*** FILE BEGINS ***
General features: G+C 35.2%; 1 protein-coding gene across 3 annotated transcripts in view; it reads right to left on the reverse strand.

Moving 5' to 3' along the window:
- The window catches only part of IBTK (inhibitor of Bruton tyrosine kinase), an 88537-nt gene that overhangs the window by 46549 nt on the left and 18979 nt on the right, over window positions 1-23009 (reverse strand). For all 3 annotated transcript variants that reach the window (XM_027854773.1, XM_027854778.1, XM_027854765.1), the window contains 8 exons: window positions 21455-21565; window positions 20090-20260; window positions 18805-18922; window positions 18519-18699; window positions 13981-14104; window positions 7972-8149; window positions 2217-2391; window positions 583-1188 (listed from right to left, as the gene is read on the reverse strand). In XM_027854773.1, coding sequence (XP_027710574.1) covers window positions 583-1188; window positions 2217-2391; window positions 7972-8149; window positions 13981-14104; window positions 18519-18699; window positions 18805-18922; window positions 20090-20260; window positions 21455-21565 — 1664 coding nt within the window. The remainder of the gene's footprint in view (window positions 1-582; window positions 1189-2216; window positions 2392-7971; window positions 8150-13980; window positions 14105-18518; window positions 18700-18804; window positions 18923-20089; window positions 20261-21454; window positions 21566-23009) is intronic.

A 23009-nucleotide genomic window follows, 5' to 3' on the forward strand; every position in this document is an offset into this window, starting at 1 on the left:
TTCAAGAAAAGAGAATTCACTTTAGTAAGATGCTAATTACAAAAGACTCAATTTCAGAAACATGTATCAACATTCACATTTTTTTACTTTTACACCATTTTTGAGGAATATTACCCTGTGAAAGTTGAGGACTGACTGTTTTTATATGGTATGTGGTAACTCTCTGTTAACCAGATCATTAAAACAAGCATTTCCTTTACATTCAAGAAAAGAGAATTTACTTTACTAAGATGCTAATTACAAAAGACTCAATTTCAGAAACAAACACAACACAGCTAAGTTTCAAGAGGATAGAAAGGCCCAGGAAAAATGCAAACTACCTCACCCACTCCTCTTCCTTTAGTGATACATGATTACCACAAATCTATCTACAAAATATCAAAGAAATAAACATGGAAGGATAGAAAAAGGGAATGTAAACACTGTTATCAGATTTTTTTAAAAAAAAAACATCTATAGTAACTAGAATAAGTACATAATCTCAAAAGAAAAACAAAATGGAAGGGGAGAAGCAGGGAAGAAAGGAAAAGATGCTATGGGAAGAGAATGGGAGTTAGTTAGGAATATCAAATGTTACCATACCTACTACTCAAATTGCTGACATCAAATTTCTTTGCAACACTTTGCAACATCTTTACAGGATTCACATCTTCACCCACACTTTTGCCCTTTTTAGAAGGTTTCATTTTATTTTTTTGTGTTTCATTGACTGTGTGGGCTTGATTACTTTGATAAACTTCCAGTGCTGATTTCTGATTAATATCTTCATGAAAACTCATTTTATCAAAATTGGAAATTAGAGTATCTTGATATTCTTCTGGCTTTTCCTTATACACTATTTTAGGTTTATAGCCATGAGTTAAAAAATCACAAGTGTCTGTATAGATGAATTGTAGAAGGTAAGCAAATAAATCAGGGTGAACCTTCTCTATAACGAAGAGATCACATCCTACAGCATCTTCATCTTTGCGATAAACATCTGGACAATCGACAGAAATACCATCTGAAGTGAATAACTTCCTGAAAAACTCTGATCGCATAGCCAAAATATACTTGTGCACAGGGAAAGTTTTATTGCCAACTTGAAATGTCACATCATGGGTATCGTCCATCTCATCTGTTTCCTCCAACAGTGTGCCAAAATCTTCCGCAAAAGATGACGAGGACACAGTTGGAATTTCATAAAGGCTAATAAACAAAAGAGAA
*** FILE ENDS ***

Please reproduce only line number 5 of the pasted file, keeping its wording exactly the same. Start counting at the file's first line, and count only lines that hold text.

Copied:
TTCAAGAAAAGAGAATTCACTTTAGTAAGATGCTAATTACAAAAGACTCAATTTCAGAAACATGTATCAACATTCACATTTTTTTACTTTTACACCATTTTTGAGGAATATTACCCTGTGAAAGTTGAGGACTGACTGTTTTTATATGGTATGTGGTAACTCTCTGTTAACCAGATCATTAAAACAAGCATTTCCTTTACATTCAAGAAAAGAGAATTTACTTTACTAAGATGCTAATTACAAAAGACTCAATTTCAGAAACAAACACAACACAGCTAAGTTTCAAGAGGATAGAAAGGCCCAGGAAAAATGCAAACTACCTCACCCACTCCTCTTCCTTTAGTGATACATGATTACCACAAATCTATCTACAAAATATCAAAGAAATAAACATGGAAGGATAGAAAAAGGGAATGTAAACACTGTTATCAGATTTTTTTAAAAAAAAAACATCTATAGTAACTAGAATAAGTACATAATCTCAAAAGAAAAACAAAATGGAAGGGGAGAAGCAGGGAAGAAAGGAAAAGATGCTATGGGAAGAGAATGGGAGTTAGTTAGGAATATCAAATGTTACCATACCTACTACTCAAATTGCTGACATCAAATTTCTTTGCAACACTTTGCAACATCTTTACAGGATTCACATCTTCACCCACACTTTTGCCCTTTTTAGAAGGTTTCATTTTATTTTTTTGTGTTTCATTGACTGTGTGGGCTTGATTACTTTGATAAACTTCCAGTGCTGATTTCTGATTAATATCTTCATGAAAACTCATTTTATCAAAATTGGAAATTAGAGTATCTTGATATTCTTCTGGCTTTTCCTTATACACTATTTTAGGTTTATAGCCATGAGTTAAAAAATCACAAGTGTCTGTATAGATGAATTGTAGAAGGTAAGCAAATAAATCAGGGTGAACCTTCTCTATAACGAAGAGATCACATCCTACAGCATCTTCATCTTTGCGATAAACATCTGGACAATCGACAGAAATACCATCTGAAGTGAATAACTTCCTGAAAAACTCTGATCGCATAGCCAAAATATACTTGTGCACAGGGAAAGTTTTATTGCCAACTTGAAATGTCACATCATGGGTATCGTCCATCTCATCTGTTTCCTCCAACAGTGTGCCAAAATCTTCCGCAAAAGATGACGAGGACACAGTTGGAATTTCATAAAGGCTAATAAACAAAAGAGAA